Richard Ford: So. Is it a matter of age?
Bernard Malamud: Experience, and books.
Ford: Probably an observer could make, or could’ve made, the same claim about the contemporary attention span at any given time in history.
Malamud: I like packing a self or two into a few pages, predicating lifetimes.
Ford: How we experience what we experience is a complex business.
Malamud: The mythological analogy is a system of metaphor. The personal prison of entrapment in past experience, guilt, obsession—the somewhat blind or blinded self, in other words.
Ford: I don’t much think about the unseen.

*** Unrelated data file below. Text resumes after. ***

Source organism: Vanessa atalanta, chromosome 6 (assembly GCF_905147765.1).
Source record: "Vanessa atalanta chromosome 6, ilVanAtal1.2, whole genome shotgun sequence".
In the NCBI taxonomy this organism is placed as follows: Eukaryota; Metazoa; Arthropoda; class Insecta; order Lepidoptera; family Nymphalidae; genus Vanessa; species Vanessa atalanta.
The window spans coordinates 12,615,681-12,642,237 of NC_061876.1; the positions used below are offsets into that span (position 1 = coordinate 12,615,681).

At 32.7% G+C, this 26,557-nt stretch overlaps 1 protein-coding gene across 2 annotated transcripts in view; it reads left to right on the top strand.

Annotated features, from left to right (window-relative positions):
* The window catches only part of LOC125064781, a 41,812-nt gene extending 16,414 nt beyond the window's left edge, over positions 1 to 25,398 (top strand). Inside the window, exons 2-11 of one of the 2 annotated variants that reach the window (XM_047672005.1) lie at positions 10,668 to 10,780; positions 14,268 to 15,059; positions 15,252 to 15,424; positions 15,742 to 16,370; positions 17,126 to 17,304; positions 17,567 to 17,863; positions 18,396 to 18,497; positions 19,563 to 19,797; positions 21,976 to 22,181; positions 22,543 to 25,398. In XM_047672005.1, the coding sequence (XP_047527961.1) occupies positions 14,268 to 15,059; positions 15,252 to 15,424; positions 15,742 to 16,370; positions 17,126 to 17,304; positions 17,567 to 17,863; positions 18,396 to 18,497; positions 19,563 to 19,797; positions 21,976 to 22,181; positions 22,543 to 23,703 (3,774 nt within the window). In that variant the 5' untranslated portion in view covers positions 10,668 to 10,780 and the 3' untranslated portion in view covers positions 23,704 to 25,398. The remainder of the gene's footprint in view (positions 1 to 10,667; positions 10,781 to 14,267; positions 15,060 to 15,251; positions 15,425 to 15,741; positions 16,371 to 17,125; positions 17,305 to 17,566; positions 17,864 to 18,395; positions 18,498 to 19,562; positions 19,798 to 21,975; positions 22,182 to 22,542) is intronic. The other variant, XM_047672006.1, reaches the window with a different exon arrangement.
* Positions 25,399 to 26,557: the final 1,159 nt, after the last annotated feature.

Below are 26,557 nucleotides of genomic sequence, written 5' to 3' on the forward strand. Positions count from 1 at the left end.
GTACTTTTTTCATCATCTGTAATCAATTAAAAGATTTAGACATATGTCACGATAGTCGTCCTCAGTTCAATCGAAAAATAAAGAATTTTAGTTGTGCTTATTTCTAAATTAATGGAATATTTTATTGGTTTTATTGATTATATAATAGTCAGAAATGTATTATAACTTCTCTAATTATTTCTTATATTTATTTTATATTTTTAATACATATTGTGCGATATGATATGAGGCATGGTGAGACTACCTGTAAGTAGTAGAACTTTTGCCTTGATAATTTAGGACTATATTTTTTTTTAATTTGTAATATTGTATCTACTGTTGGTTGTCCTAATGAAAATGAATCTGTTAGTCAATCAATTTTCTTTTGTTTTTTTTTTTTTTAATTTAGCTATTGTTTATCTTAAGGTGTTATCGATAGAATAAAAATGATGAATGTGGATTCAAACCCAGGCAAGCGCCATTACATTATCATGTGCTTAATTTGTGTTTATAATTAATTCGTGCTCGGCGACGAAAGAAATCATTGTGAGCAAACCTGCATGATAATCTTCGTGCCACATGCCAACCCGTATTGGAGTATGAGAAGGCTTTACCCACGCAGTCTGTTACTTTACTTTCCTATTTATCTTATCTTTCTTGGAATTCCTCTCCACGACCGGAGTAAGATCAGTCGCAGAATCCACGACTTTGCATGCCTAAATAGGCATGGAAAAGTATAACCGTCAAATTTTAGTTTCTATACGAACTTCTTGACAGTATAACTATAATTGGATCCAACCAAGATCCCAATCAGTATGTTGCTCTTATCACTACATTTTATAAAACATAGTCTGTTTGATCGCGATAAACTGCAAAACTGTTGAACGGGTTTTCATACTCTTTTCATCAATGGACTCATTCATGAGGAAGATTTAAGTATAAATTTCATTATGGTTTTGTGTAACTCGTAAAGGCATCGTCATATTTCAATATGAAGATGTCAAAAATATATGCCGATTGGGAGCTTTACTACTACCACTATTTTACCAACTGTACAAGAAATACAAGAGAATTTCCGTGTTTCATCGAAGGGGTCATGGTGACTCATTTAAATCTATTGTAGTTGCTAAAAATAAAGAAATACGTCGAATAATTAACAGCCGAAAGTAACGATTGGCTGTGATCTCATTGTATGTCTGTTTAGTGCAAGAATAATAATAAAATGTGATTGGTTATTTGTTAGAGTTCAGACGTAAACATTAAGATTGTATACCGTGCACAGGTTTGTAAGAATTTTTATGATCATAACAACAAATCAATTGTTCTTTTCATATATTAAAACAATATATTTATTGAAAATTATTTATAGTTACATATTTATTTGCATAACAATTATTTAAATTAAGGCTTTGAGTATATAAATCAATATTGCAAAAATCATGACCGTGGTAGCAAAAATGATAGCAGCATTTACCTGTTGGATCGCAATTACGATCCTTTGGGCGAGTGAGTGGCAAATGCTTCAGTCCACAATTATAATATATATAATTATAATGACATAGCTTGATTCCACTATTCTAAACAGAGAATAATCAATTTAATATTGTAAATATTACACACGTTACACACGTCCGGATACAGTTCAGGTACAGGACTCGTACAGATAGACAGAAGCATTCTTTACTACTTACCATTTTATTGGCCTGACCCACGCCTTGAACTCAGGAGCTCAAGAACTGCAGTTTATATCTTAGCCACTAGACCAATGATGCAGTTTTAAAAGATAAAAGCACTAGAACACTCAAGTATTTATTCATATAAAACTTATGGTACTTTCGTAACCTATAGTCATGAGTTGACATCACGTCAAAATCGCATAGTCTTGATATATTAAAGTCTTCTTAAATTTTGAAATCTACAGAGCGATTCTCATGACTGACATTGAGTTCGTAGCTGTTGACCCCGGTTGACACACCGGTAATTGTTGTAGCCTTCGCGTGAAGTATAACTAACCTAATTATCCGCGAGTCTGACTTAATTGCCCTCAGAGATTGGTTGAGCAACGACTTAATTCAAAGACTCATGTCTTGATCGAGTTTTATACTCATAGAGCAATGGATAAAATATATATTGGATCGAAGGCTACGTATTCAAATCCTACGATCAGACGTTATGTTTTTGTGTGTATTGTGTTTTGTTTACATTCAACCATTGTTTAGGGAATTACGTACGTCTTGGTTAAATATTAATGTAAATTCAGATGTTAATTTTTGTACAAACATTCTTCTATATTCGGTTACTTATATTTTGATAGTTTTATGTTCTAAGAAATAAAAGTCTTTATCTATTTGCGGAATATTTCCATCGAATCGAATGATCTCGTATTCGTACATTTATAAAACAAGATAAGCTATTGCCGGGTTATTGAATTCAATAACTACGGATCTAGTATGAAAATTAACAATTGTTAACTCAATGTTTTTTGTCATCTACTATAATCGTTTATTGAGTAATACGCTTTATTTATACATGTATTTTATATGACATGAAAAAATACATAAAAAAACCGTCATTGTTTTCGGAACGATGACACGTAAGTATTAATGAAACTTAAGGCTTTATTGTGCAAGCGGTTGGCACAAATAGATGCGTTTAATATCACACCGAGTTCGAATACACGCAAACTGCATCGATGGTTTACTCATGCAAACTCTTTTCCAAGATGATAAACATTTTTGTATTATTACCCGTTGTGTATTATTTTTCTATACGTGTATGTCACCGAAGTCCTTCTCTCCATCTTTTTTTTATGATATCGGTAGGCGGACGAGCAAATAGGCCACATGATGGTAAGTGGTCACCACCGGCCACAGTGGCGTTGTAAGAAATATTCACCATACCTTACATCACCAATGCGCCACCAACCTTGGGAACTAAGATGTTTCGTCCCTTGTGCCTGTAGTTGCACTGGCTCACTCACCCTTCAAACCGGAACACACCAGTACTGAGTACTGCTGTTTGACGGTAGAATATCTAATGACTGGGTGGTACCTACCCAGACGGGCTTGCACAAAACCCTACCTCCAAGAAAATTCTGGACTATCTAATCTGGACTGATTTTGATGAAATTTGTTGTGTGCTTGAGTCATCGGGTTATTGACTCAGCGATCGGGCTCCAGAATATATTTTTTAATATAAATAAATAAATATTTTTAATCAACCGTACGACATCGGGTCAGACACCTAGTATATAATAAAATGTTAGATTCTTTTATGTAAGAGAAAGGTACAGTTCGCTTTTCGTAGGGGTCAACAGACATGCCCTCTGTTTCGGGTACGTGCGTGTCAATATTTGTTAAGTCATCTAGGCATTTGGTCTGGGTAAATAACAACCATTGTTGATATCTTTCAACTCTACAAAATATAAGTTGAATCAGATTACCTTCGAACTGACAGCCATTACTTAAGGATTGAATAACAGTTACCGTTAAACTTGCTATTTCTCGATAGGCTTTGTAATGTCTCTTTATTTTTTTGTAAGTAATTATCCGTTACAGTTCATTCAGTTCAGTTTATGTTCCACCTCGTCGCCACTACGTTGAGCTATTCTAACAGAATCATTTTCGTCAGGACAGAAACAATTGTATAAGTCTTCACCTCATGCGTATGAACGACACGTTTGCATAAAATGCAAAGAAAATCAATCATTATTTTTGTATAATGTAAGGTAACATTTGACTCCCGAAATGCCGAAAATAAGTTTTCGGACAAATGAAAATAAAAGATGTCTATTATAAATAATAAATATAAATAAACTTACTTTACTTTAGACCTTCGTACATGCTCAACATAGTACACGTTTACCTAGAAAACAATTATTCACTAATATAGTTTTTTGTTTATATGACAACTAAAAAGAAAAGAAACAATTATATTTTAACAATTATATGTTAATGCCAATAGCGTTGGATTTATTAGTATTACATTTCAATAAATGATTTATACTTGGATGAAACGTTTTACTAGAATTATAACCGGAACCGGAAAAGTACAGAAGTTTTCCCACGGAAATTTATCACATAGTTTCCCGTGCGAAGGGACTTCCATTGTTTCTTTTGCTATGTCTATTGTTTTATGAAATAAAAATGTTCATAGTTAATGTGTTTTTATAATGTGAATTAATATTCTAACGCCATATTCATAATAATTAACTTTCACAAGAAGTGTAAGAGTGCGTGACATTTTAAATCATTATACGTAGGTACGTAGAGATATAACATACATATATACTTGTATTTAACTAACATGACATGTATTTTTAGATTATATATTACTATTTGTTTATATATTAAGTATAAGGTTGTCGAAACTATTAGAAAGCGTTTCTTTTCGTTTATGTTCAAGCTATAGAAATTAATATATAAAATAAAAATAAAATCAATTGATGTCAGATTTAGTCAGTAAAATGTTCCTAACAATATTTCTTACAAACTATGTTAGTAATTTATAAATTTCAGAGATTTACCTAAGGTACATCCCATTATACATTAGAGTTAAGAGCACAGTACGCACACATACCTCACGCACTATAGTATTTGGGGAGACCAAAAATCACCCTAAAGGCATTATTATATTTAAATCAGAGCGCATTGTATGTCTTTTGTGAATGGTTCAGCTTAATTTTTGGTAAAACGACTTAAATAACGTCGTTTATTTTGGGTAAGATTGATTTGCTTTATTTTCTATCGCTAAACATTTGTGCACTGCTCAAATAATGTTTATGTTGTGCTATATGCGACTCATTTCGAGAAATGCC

Malamud: They are your fictions.
Ford: They aren’t.
Malamud: Right. [laughs] Astonish me.
Ford: One becomes sensitive to what you might call the poetic qualities—rhythms, repetitions, sonorities, syncopations, the aptness of particular word choices—those qualities.
Malamud: That’s a qualification.
Ford: Sketchy. Maybe.
Malamud: I’m against it, but when it occurs, why waste the experience?
Ford: That’s easy.